In my last post I talked about connecting Project Pro to Project Server via automation. Connecting requires executing Project Pro with parameters to choose the Project Server and authentication method. But before you can execute Project Pro you must find its location on the machine. So what file are we looking for, winproj.exe. Many times people will install in the default location, c:\program files\Microsoft Office\Office XX. So you could check the default location. The first problem is are you sure the version you have installed so you know what XX is? Let's for a minute assume that you have Office 2003, so you know the folder is Office 11. That brings us to the second problem, if you don't find winproj in the default location where would you search next? For both of the pervious reasons it's best to search an alternate way, in the registry.
There are a number of places in the registry that have information on Project. One of our main goals needs to be maintaining version independence otherwise we have the same problems from searching in the file system. This rules out searching class ids or app ids, since they can change from version to version. Our best bet is to search the Project shell extension. A shell extension tells Windows what program to open when you double click a file. The shell extension to open a project file will tell us where winproj is. The location of the registry key is: HKEY_CLASSES_ROOT\MSProject.MPD\shell\Open\command. Below is a code snippet for retrieving the winproj location.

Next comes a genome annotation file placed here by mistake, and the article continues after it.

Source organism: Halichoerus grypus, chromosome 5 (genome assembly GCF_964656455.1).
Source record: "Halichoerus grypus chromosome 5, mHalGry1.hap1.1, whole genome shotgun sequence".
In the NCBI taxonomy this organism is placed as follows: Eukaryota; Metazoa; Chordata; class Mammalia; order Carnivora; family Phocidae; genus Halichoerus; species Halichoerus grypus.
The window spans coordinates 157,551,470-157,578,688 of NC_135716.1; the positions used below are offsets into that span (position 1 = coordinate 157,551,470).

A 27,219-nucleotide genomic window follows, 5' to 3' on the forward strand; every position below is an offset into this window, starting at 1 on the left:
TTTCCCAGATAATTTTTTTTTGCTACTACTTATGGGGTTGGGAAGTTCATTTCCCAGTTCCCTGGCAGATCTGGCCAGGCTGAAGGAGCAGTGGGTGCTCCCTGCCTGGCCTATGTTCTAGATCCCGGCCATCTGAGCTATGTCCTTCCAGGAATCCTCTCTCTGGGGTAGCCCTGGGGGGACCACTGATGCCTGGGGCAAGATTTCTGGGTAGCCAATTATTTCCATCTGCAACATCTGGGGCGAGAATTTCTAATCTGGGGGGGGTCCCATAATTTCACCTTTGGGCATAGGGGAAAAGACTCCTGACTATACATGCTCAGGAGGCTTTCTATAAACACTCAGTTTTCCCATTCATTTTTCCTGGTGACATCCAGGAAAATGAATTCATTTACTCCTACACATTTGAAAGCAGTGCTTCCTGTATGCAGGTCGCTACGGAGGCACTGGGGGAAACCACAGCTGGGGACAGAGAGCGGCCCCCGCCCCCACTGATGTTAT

public string GetWinProjectLocation()
RegistryKey rk = Registry.ClassesRoot.OpenSubKey("MSProject.MPD\\shell\\Open\\command");
string location = (string)rk.GetValue("");
return location.Substring(1, location.Length - 7);
Once you retrieve the key value you need to trim the end of the key. You can use the returned value to start up Project Pro.